Parents Anonymous® Supports the Empowerment Journey of ALL Youth

Understanding Youths

Parents Anonymous® has been supporting the empowerment journey of Diverse Parents, Children & Youth since 1969 through Evidence-Based programs and practice. Recently, the CDC warned of an accelerating mental health crisis among teens. Many teens have reported feeling “persistently sad or hopeless.” Due to the extended COVID-19 lockdown, depression and anxiety among youth has risen significantly. Coming of age through the pandemic during the last couple of years has created an environment where so many feel the pressures of social isolation resulting in self-doubt, grief, and overall uncertainty. This Pride month, we want to focus on taking action to support mental health healing for underrepresented members of the community. Promoting open-minded interaction with family and friends like using the pronouns that people ask you to is key to valuing the identity of every person.

Connecting with Youth

Some groups were more likely to be affected by severe mental health issues. LGBTQ+ youths, black teens, and especially women were more likely to report suicidal thoughts. What parents and families can do is communicate openly from their heart, share activities with their adolescents (even at school or simply doing homework!), and communicate regularly with school administrators and teachers – even volunteering when it’s possible. Blame and shame must be avoided for young people to open up about scary thoughts and emotions. Feeling safe is key. Ask those critical questions: How are you? How can I support you? Simply showing youths that they have a support system of people who want to help is the first tool in their toolbox against mental health decline. Parents Anonymous® Free Weekly Groups are a great emotional support for improving the well-being of parents, children and youth.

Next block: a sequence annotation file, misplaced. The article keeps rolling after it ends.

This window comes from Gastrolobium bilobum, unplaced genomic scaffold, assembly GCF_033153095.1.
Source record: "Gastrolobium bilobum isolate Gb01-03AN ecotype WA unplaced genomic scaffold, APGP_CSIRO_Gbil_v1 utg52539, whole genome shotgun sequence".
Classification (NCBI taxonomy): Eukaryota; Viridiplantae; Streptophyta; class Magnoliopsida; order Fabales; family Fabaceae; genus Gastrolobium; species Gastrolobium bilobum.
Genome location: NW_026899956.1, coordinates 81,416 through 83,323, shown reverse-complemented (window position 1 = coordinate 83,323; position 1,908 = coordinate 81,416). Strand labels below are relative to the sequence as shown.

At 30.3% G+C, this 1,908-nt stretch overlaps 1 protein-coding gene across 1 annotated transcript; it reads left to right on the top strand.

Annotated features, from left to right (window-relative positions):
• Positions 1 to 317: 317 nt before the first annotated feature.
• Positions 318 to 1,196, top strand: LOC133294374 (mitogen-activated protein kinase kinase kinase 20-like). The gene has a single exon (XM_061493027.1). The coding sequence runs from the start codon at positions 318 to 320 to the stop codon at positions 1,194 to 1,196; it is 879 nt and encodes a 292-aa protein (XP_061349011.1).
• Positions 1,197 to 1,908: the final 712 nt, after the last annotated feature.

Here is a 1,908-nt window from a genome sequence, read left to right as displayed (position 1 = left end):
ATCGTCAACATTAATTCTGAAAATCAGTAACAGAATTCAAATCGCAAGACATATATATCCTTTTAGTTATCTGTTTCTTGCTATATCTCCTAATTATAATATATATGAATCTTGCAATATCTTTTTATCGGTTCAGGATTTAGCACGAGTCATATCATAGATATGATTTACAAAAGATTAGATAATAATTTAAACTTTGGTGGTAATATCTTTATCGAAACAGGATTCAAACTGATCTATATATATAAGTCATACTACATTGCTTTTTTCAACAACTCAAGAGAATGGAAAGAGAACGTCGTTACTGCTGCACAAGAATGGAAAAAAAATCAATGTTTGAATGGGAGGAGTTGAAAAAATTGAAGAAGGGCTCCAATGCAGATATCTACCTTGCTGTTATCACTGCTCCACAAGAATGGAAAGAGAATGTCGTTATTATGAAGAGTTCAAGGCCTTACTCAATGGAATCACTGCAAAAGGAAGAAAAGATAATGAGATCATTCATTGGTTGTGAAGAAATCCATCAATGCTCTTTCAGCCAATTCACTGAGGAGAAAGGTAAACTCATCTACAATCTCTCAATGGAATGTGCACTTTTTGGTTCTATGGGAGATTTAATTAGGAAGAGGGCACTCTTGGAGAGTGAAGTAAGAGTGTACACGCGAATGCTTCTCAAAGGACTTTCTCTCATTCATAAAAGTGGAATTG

How Parents Can Support Youth

Providing opportunities for youth to develop positive social connections at school, or anywhere outside of the home, helps build resilience by exposing adolescents to their peers. Advocating alongside youth at their schools to provide adequate mental health services, integrating social emotional learning into staff training, and changing discipline policies to address equity issues,  can all build safe and supportive environments at school that have a sincere effect on youth. Those who reported feeling connected at school were more likely to be mentally healthier, strengthening vital protective factors for children and youth.

At the end of the day, paying close attention to our children, our parents, and our community overall will provide a supportive environment to address the ups and downs of emotional issues of everyone – especially vulnerable members of our community like LGBTQ+ youth. Asking for Help is a Sign of Strength® – call/text the California Parent & Youth Helpline® at 855-427-2736 or live chat the, 8AM – 8PM 7 days a week for free evidence-based emotional support.

For more from the CDC, find a study summary here.